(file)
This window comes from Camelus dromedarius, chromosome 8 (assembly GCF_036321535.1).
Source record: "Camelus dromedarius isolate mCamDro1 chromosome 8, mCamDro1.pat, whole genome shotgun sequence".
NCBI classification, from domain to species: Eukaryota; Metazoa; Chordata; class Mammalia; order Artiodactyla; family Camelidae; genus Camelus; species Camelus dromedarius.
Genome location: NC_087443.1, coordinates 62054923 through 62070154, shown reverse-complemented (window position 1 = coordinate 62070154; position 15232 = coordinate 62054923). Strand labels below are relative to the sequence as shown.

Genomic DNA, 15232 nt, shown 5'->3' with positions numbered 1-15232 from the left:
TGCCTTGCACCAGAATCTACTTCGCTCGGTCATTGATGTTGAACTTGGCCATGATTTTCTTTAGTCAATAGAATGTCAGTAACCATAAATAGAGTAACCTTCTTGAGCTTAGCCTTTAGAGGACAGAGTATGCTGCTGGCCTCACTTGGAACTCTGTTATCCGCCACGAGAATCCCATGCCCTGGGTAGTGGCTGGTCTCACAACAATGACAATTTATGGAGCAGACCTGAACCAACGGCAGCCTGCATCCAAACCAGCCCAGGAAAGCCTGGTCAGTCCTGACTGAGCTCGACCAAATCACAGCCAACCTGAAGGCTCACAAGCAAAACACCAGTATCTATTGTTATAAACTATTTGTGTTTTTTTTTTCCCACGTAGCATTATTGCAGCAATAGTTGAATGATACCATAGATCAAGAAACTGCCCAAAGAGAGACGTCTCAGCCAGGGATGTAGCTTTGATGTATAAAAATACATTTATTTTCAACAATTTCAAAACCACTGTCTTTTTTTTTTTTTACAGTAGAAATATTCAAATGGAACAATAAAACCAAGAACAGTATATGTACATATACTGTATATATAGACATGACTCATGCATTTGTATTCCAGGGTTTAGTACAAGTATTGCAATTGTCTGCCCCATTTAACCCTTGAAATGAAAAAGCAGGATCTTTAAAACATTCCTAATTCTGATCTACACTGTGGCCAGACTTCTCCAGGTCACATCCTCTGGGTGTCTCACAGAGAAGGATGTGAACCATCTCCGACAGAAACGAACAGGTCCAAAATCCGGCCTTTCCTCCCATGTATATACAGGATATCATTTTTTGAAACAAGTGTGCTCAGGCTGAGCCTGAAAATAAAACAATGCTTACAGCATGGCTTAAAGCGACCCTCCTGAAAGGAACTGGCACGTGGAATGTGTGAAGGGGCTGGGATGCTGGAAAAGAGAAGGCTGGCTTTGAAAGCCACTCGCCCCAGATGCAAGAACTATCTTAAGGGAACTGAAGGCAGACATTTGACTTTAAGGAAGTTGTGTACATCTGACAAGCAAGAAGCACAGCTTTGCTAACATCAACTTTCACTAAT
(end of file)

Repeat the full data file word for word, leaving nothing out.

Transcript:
This window comes from Camelus dromedarius, chromosome 8 (assembly GCF_036321535.1).
Source record: "Camelus dromedarius isolate mCamDro1 chromosome 8, mCamDro1.pat, whole genome shotgun sequence".
NCBI classification, from domain to species: Eukaryota; Metazoa; Chordata; class Mammalia; order Artiodactyla; family Camelidae; genus Camelus; species Camelus dromedarius.
Genome location: NC_087443.1, coordinates 62054923 through 62070154, shown reverse-complemented (window position 1 = coordinate 62070154; position 15232 = coordinate 62054923). Strand labels below are relative to the sequence as shown.

Genomic DNA, 15232 nt, shown 5'->3' with positions numbered 1-15232 from the left:
TGCCTTGCACCAGAATCTACTTCGCTCGGTCATTGATGTTGAACTTGGCCATGATTTTCTTTAGTCAATAGAATGTCAGTAACCATAAATAGAGTAACCTTCTTGAGCTTAGCCTTTAGAGGACAGAGTATGCTGCTGGCCTCACTTGGAACTCTGTTATCCGCCACGAGAATCCCATGCCCTGGGTAGTGGCTGGTCTCACAACAATGACAATTTATGGAGCAGACCTGAACCAACGGCAGCCTGCATCCAAACCAGCCCAGGAAAGCCTGGTCAGTCCTGACTGAGCTCGACCAAATCACAGCCAACCTGAAGGCTCACAAGCAAAACACCAGTATCTATTGTTATAAACTATTTGTGTTTTTTTTTTCCCACGTAGCATTATTGCAGCAATAGTTGAATGATACCATAGATCAAGAAACTGCCCAAAGAGAGACGTCTCAGCCAGGGATGTAGCTTTGATGTATAAAAATACATTTATTTTCAACAATTTCAAAACCACTGTCTTTTTTTTTTTTTACAGTAGAAATATTCAAATGGAACAATAAAACCAAGAACAGTATATGTACATATACTGTATATATAGACATGACTCATGCATTTGTATTCCAGGGTTTAGTACAAGTATTGCAATTGTCTGCCCCATTTAACCCTTGAAATGAAAAAGCAGGATCTTTAAAACATTCCTAATTCTGATCTACACTGTGGCCAGACTTCTCCAGGTCACATCCTCTGGGTGTCTCACAGAGAAGGATGTGAACCATCTCCGACAGAAACGAACAGGTCCAAAATCCGGCCTTTCCTCCCATGTATATACAGGATATCATTTTTTGAAACAAGTGTGCTCAGGCTGAGCCTGAAAATAAAACAATGCTTACAGCATGGCTTAAAGCGACCCTCCTGAAAGGAACTGGCACGTGGAATGTGTGAAGGGGCTGGGATGCTGGAAAAGAGAAGGCTGGCTTTGAAAGCCACTCGCCCCAGATGCAAGAACTATCTTAAGGGAACTGAAGGCAGACATTTGACTTTAAGGAAGTTGTGTACATCTGACAAGCAAGAAGCACAGCTTTGCTAACATCAACTTTCACTAAT